Mel Odom (artist)

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For the author of the same name, see Mel Odom (author).

Mel Odom (born 1950) is an American artist who has created book covers for numerous novels, including a number of paperback editions of the novels of Patrick White, the Australian winner of the Nobel Prize for Literature, and several books by fantasy author Guy Gavriel Kay such as The Fionavar Tapestry trilogy, Tigana, A Song for Arbonne, and The Lions of Al-Rassan. Dreamer, a collection of his work, with an introduction by Edmund White, was published by Penguin Books in 1984. Odom is also the designer of the Gene Marshall collectible fashion doll.[citation needed]

Odom was born in Richmond, Virginia, USA, and grew up in Ahoskie, North Carolina, where his parents encouraged his interests in drawing and in dolls. He majored in fashion illustration at Virginia Commonwealth University and then attended Leeds Polytechnic Institute of Art and Design in England for graduate work before moving to New York City in 1975.[citation needed]

His Art Deco-like style established him as a commercial artist, at first via erotic illustrations for sexually oriented magazines such as Blueboy, Viva, and Playboy, the last of which named him their "Illustrator of the Year" in 1980.[citation needed]. In the same year, he provided the cover art for Edmund White's novel Nocturnes for the King of Naples.[citation needed]

During the 1980s, his work covered many commercial media. He created album covers for CBS Records and book covers for numerous other novels, usually in the genres of fantasy, mystery, or horror. He provided illustrations for the science/science-fiction magazine OMNI and (in 1989) a front cover for Time magazine. He also received professional recognition from his peers, receiving the Society of Illustrators's Gold Medal (Editorial category) in 1982 and a Silver Medal (Book category) in 1987. He has exhibited his work in New York City at the Cooper-Hewitt Museum and the Society of Illustrators.[citation needed]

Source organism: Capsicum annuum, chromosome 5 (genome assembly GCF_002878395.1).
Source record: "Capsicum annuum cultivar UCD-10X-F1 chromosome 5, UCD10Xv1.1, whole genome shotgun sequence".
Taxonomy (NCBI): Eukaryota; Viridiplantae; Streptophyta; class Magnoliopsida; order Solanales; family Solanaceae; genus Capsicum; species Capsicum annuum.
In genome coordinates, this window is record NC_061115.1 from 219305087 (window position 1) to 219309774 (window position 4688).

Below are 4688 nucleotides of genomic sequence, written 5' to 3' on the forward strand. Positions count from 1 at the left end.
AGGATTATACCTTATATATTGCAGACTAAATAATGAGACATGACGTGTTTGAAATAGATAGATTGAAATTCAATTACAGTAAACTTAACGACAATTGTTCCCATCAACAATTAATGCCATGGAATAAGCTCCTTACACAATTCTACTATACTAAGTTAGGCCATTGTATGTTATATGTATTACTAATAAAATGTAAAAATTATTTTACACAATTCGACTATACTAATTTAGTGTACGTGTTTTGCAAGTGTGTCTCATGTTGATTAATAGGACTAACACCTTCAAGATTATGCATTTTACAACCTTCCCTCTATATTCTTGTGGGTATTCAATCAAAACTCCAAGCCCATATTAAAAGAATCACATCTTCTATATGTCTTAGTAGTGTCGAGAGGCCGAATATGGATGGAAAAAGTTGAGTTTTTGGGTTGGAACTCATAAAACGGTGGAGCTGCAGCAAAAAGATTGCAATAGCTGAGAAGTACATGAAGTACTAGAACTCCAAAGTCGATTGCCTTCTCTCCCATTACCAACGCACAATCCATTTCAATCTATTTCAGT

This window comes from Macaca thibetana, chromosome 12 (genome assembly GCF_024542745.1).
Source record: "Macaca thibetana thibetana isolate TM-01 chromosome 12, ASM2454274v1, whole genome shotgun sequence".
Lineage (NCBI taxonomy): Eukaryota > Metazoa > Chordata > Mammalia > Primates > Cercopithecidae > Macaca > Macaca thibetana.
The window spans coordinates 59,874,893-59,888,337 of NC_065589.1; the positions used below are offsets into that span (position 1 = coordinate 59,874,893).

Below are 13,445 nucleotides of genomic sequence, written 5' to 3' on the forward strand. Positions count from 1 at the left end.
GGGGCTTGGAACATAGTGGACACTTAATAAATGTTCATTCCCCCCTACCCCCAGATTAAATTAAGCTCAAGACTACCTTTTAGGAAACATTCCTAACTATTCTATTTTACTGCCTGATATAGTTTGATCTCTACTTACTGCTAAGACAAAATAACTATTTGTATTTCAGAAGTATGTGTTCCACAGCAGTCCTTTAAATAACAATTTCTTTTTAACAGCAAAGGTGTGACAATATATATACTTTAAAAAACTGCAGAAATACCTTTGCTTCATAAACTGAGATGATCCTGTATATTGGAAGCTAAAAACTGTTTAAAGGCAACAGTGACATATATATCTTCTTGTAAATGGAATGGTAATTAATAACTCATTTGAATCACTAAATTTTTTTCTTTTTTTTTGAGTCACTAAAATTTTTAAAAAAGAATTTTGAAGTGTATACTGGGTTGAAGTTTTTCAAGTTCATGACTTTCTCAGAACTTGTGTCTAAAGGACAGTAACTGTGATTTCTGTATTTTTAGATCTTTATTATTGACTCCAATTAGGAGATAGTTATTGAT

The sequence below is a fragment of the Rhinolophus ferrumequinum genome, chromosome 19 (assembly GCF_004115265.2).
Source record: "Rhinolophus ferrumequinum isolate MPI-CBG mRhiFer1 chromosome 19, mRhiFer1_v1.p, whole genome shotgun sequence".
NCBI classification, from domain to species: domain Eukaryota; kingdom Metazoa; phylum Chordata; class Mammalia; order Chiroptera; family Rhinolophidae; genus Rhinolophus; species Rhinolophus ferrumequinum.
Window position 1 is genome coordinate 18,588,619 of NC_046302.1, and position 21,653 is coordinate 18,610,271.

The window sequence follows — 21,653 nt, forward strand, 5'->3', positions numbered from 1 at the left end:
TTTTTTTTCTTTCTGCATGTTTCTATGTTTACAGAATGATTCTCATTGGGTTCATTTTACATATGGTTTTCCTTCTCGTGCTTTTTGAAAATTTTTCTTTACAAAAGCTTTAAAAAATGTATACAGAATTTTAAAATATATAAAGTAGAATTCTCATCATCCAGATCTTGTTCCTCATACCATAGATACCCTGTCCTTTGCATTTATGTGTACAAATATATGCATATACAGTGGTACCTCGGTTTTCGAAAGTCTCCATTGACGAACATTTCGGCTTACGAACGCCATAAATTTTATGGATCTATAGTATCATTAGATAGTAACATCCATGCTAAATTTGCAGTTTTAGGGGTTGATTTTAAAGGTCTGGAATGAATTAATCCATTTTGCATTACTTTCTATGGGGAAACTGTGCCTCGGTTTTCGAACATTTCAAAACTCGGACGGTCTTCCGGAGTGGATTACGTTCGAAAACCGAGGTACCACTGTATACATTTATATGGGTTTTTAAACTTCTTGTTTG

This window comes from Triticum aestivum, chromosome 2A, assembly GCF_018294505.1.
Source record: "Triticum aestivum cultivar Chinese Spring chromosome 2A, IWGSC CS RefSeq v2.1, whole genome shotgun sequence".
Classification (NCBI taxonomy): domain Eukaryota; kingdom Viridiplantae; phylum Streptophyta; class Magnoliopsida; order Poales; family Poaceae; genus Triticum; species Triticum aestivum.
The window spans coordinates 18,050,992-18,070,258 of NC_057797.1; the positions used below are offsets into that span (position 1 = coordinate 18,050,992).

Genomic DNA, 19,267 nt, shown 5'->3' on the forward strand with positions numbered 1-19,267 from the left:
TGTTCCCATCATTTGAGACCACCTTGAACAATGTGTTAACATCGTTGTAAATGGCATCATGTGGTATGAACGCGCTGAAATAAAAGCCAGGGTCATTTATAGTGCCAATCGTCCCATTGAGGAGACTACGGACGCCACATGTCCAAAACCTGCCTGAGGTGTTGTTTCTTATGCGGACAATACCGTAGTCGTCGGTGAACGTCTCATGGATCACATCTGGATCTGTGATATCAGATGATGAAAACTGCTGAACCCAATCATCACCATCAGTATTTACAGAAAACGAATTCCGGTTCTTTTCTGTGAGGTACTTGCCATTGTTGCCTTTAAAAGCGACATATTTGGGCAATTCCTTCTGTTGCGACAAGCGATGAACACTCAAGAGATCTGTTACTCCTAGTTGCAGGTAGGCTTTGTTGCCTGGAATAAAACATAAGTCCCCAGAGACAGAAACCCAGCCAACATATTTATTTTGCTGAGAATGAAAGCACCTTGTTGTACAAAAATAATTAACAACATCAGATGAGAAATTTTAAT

Edmund White wrote in his Introduction to Dreamer: "Mel Odom's work represents an original synthesis of...two moments in the history of taste: a recuperation of art-nouveau perversities of the past but in a shiny, shadowless, innocently hedonistic space....In Mel Odom's world the perverse has become at last a candid pleasure...a vision of utopia."

In 1990, Odom proposed to design the cosmetic facepaint for Mdvanii, a 25 cm limited-edition collector's fashion doll.[1][2] The experience renewed his childhood interest in dolls and led him to create a doll of his own, the 15.5" Gene Marshall.

Gene Marshall's appearance, wardrobes, and history are modelled on the glamour of Hollywood's golden age from the 1920s through 1950s. The doll made its commercial debut at the 1995 Toy Fair and was an immediate success, creating a wider market for large, fully articulated collector's fashion dolls in contrast to the slightly smaller and less flexible Barbie doll.[3] Since then, Odom has largely concentrated his professional pursuits on the Gene Marshall doll, regularly modifying her design to create new variations and creating similar companion dolls to share her world, such as Gene's "co-stars" Madra Lord, Violet Waters, and Trent Osborn.

Odom continues to attend doll collectors' conventions to make personal appearances and buy dolls for his own collection, as well as to support charitable causes. At a 1997 doll convention entirely devoted to Gene Marshall, a charity auction of uniquely modified Gene dolls raised more than $30,000 for Gay Men's Health Crisis, an AIDS service organization.[citation needed]

References[edit]

  1. ^ "Mdvanii's Make-Ups - Innovation and Evolution". Fondation Tanagra website. Retrieved 2010-12-31. 
  2. ^ "Anne Bogart". the New York Times. March 14, 1990. Retrieved 2007-12-28. 
  3. ^ Frank Decaro (February 22, 1998). "A Star is Born, and She's a Doll". the New York Times. Retrieved 2007-12-17. 

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